E-bike specialists Sparque will have information about a range of packages to buy, salary package, lease or even rent for a month to really try out your new bike. AND a special try-before-you buy offer.

The local branch of 99 Bikes – one of Australia’s largest bike stores – are terrific advocates for e-bikes. They will be there with some bikes to try and to give advice.

Local specialist e-bike suppliers REV-Bikes will be there too with some bikes you may not have seen before

For instance you might not be familiar with this type of recumbent bike, let alone had a chance to see one in action. It’s like riding in an armchair!

You’ll be surprised at what’s available to help older folk who want to keep active but are a little unsure how to do this safely and in a way which meets their changing physical needs.

And there is academic research to supports the use of e-trikes and e-bikes as a way to help older people stay active. For example:

  1. A study published in the Journal of Transport & Health found that e-bikes can increase physical activity levels in older adults, particularly among those who are less physically active.
  2. A study published in the International Journal of Environmental Research and Public Health found that e-bikes can have positive effects on older adults’ physical fitness and well-being, and can promote healthy aging.
  3. A systematic review published in the Journal of Medical Internet Research concluded that e-bikes have the potential to increase physical activity and reduce the risk of chronic disease in older adults.
  4. A study published in the journal “Transportation Research Part D: Transport and Environment” found that e-bikes can increase the level of physical activity among older adults and improve their mobility and independence.
  5. A study published in the “Journal of Transport and Health” found that e-bikes are a viable alternative mode of transportation for older adults, and can help to increase physical activity levels and improve quality of life.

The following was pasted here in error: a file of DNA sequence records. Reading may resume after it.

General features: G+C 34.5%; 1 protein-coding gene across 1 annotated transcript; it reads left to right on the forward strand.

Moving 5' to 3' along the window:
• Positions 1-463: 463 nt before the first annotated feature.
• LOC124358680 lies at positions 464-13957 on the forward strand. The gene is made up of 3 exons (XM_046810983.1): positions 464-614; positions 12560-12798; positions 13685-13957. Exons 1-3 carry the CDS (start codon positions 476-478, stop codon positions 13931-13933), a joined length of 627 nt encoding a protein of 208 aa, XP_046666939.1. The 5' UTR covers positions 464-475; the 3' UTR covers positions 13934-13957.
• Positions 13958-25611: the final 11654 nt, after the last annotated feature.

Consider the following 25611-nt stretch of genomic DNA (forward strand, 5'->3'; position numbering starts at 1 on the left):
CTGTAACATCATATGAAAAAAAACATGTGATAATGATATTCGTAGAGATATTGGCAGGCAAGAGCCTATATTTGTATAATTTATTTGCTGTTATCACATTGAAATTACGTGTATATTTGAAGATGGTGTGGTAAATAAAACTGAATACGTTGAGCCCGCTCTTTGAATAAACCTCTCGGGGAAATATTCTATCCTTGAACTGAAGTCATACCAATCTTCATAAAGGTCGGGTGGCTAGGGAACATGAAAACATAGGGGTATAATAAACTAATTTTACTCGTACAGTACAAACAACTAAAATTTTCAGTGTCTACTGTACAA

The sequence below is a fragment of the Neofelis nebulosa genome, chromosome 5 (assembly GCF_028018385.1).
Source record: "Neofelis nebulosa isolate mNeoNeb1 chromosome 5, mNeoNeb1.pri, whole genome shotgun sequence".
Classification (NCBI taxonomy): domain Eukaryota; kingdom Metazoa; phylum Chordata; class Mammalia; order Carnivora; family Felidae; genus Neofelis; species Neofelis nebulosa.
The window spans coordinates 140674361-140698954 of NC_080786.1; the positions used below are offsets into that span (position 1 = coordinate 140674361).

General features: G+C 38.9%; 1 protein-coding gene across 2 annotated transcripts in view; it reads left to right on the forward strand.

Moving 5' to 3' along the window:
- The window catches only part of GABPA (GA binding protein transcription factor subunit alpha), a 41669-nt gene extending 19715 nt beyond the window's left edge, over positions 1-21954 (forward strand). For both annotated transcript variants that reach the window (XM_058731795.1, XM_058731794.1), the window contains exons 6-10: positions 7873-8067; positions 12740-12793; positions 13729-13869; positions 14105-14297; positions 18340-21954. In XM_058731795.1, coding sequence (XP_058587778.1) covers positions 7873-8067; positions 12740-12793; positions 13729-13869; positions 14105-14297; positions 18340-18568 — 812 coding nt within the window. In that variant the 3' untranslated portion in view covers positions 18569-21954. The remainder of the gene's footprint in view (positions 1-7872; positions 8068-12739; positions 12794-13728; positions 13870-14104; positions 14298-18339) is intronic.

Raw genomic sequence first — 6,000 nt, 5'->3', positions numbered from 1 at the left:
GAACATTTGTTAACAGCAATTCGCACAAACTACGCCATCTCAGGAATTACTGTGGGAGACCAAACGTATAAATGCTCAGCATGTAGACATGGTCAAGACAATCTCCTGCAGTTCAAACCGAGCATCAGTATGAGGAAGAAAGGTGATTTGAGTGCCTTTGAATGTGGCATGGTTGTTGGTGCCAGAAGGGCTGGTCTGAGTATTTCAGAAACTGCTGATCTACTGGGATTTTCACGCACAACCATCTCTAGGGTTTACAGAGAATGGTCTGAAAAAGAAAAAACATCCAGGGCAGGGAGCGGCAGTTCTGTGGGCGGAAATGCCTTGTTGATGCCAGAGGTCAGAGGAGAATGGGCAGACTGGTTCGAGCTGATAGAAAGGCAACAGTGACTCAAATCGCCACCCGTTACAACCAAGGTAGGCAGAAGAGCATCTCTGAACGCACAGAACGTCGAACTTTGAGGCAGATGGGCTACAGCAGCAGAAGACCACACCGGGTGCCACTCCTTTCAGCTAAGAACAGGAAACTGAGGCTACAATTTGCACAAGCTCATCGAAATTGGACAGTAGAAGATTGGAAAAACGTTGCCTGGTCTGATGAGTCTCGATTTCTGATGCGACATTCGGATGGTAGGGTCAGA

6. Another study published in the “International Journal of Sustainable Transportation” found that e-bikes can provide older adults with a more accessible and convenient form of transportation, which can lead to increased physical activity levels and improved health outcomes.
  7. Science Direct reported on “Physical activity of electric bicycle users compared to conventional bicycle users and non-cyclists” The study showed that •E-bikers take longer trips by e-bike and bicycle, compared to cyclists, •Physical activity gains from active travel are similar in e-bikers and cyclists.•Substituting all car trips with e-bike use leads to a g big gain in metabolic activity.• Transport modes substituted by the e-bike are still used frequently afterwards
  8. These studies suggest that e-bikes and e-trikes can be beneficial for older adults in Australia and provide evidence that supports their use as a way to help older people stay active. However, it is important to consider the specific needs and abilities of each individual before deciding to use an e-bike or e-trike, and to ensure that proper training and support are received for safe use.
    As a starting point. come to the EXPO!!

It’s important to note that while these studies suggest that e-trikes and e-bikes can be beneficial for older adults, more research is needed to fully understand their impact on this population and to identify best practices for safe and effective use.

This event is being run by WATAG in conjunction with Whitehorse City Council with support from bike suppliers, and local enthusiasts.

Note the date in your diary now and we’ll see you there!

(*We’ll need you to register your details so you can try out some of the bikes and trikes for yourself.)

Posted in Active transport | 1 Comment

Don’t just get on your bike – stay on it.

Have you or friends said “I used to ride but my balance isn’t what it used to be”? Or “I haven’t the strength to ride up hills any more” or maybe “I like riding with the group but I can’t keep up and it’s embarrassing.”  

Here’s a way to keep upright.

You’ve certainly heard about e-bikes, but what about e-trikes?

Many factors lead to a person giving up on  the life-long enjoyment of riding for errands or social activities.  Older people or those with limited mobility often progress to an electric mobility scooter without being aware of alternatives. A lifelong cyclist may well appreciate riding an e-trike so they can continue to be active while having all the advantages of a mobility scooter. Trikes were once shunned because of stability problems when cornering. But a new addition on the market of a luxury tilting e-trike from Kwolity, changes all that. You might say “it puts a new tilt on things”!

In March 2023 WATAG is planning a community event – an e-bike and e-trike Expo – to demonstrate practical alternatives for maintaining active transport for people not comfortable on two wheels or who have reduced power to cycle or reduced ability to walk.

People with reduced mobility or those who are less confident or comfortable on only two wheels may find a solution among the vehicles we aim to display.  We plan to display eBikes, e-Trikes, Tilting e-Trike and Recumbent Trikes and to enable you to test ride these.